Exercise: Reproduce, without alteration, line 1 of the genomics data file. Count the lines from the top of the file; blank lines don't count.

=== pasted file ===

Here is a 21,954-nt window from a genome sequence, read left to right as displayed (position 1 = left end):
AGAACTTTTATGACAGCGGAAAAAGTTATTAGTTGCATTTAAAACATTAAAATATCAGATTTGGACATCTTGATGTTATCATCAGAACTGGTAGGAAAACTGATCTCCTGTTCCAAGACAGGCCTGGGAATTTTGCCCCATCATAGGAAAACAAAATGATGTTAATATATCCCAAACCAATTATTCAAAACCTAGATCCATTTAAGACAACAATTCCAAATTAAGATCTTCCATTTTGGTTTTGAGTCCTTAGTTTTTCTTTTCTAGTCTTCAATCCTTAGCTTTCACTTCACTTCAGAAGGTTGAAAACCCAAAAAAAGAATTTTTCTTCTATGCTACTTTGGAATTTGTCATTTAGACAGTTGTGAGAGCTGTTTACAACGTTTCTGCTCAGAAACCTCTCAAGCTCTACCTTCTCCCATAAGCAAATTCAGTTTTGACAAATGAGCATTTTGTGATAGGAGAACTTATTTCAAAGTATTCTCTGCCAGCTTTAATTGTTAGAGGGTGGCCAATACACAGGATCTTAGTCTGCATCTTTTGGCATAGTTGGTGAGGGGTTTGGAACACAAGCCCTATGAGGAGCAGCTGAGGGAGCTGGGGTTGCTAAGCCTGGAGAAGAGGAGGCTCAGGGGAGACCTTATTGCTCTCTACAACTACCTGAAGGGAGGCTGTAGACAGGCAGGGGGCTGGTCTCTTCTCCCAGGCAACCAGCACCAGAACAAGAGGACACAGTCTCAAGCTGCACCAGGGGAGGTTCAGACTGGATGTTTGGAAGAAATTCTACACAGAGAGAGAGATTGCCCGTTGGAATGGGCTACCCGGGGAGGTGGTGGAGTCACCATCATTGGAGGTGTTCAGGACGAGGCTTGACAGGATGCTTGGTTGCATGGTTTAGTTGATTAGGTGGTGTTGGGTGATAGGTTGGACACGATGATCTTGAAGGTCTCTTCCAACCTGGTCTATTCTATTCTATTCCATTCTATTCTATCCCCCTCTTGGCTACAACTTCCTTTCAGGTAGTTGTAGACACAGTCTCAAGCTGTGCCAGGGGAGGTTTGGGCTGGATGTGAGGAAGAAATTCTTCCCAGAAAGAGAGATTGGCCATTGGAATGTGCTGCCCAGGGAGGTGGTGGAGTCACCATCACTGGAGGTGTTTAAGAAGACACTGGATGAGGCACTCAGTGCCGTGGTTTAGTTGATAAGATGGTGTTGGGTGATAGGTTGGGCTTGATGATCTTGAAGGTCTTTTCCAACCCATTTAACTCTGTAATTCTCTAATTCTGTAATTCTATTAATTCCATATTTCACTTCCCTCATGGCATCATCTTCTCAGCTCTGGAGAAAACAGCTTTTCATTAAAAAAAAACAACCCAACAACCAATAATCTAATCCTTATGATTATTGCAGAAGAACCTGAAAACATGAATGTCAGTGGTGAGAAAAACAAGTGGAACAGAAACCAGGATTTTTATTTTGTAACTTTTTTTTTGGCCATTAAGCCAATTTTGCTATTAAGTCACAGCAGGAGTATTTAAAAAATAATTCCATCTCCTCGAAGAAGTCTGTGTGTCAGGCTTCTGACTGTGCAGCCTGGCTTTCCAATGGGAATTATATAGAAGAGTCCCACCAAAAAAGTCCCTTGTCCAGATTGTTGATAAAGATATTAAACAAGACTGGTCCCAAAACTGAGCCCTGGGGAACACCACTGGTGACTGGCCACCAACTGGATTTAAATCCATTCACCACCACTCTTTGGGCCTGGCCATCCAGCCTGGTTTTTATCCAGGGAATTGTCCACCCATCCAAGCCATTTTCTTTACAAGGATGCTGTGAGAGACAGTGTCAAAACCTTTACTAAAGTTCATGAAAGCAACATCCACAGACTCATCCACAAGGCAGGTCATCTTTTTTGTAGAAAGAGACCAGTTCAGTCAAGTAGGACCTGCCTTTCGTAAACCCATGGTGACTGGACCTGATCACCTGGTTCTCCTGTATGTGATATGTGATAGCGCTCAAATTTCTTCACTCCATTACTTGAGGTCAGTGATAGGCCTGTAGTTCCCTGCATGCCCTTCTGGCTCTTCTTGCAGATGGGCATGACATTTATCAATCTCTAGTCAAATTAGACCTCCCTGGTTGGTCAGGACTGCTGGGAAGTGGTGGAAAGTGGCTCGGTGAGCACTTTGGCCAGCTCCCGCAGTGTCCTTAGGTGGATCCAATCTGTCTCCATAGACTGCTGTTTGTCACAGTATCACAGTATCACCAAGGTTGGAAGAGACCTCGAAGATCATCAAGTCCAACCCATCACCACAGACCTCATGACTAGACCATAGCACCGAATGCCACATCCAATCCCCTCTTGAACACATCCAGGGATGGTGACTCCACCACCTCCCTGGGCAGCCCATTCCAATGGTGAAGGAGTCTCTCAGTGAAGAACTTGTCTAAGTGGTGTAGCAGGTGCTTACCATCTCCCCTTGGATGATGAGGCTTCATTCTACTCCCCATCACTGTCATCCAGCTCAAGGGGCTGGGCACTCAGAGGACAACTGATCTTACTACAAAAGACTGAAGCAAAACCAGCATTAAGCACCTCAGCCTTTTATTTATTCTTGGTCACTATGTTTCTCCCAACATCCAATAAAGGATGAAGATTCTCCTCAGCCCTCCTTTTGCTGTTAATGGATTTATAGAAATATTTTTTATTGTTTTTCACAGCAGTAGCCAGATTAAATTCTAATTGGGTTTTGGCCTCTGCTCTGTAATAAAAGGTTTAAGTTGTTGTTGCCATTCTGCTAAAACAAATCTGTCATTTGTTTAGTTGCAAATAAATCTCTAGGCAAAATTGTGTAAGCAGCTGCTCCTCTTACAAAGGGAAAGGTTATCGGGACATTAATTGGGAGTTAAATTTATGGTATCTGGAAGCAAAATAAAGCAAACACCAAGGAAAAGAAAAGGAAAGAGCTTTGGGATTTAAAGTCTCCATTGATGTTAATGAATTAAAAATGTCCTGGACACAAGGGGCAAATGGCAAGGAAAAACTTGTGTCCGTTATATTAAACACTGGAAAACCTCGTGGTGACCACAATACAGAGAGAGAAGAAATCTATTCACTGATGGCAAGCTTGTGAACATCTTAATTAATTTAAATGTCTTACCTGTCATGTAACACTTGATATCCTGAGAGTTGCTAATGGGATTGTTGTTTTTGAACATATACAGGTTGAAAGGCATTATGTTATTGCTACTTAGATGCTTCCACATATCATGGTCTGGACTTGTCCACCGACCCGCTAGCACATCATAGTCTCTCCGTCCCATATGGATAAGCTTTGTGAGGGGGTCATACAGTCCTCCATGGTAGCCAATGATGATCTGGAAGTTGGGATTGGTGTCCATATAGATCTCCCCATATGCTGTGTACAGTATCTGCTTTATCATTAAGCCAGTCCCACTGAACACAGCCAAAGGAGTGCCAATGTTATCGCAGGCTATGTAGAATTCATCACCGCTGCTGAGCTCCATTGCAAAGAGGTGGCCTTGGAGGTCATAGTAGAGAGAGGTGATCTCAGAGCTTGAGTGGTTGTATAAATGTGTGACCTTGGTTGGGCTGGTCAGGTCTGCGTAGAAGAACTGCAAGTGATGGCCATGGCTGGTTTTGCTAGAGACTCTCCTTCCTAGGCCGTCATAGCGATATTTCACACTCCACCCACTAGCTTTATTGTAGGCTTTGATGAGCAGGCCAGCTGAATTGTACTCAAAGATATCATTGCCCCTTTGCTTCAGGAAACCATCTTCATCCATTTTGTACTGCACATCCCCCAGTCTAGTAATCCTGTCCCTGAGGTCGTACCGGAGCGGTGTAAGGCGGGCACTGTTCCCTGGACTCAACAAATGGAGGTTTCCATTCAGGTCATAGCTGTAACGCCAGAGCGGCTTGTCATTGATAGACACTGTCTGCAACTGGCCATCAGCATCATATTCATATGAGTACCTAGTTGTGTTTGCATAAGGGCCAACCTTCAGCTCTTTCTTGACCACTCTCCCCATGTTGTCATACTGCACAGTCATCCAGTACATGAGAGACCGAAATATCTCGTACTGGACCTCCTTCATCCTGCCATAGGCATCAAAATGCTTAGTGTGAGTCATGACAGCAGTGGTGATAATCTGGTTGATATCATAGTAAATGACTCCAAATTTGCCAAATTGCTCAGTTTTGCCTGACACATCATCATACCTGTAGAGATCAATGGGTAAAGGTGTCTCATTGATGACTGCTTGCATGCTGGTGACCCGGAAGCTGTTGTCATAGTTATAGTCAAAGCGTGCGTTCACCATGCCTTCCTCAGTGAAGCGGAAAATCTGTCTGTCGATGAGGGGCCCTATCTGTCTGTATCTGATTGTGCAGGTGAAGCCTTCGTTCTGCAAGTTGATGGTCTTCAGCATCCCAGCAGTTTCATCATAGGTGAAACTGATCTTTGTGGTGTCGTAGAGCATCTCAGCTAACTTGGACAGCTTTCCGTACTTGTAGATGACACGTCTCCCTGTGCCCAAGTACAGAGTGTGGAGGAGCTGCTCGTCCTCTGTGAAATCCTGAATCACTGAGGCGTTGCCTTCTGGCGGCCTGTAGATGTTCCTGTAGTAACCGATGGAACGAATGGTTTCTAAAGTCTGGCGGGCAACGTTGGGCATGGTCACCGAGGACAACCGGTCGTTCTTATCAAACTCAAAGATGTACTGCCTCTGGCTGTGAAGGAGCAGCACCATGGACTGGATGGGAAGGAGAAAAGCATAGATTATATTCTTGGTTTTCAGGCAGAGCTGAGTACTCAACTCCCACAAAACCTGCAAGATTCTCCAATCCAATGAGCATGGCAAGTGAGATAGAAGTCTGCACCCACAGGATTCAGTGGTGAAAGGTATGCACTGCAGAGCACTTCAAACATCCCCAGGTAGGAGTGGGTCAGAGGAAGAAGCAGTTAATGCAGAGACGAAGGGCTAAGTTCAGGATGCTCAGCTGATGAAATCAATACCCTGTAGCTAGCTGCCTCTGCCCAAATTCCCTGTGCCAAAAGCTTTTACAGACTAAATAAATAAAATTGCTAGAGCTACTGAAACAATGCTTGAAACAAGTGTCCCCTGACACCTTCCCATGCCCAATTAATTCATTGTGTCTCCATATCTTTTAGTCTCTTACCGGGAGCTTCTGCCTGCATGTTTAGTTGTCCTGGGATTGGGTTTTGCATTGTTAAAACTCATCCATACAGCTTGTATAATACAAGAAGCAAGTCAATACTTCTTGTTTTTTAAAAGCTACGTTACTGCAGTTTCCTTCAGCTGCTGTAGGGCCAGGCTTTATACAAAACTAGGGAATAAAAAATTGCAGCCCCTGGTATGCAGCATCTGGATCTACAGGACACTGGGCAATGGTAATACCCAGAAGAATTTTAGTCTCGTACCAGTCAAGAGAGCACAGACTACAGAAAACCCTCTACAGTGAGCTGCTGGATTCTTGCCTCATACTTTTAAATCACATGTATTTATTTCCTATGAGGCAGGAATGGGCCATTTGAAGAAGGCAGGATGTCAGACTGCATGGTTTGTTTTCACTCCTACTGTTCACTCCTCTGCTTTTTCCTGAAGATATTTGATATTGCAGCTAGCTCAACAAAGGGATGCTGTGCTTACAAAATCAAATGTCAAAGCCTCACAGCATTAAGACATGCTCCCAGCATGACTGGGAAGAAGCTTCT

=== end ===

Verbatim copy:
Here is a 21,954-nt window from a genome sequence, read left to right as displayed (position 1 = left end):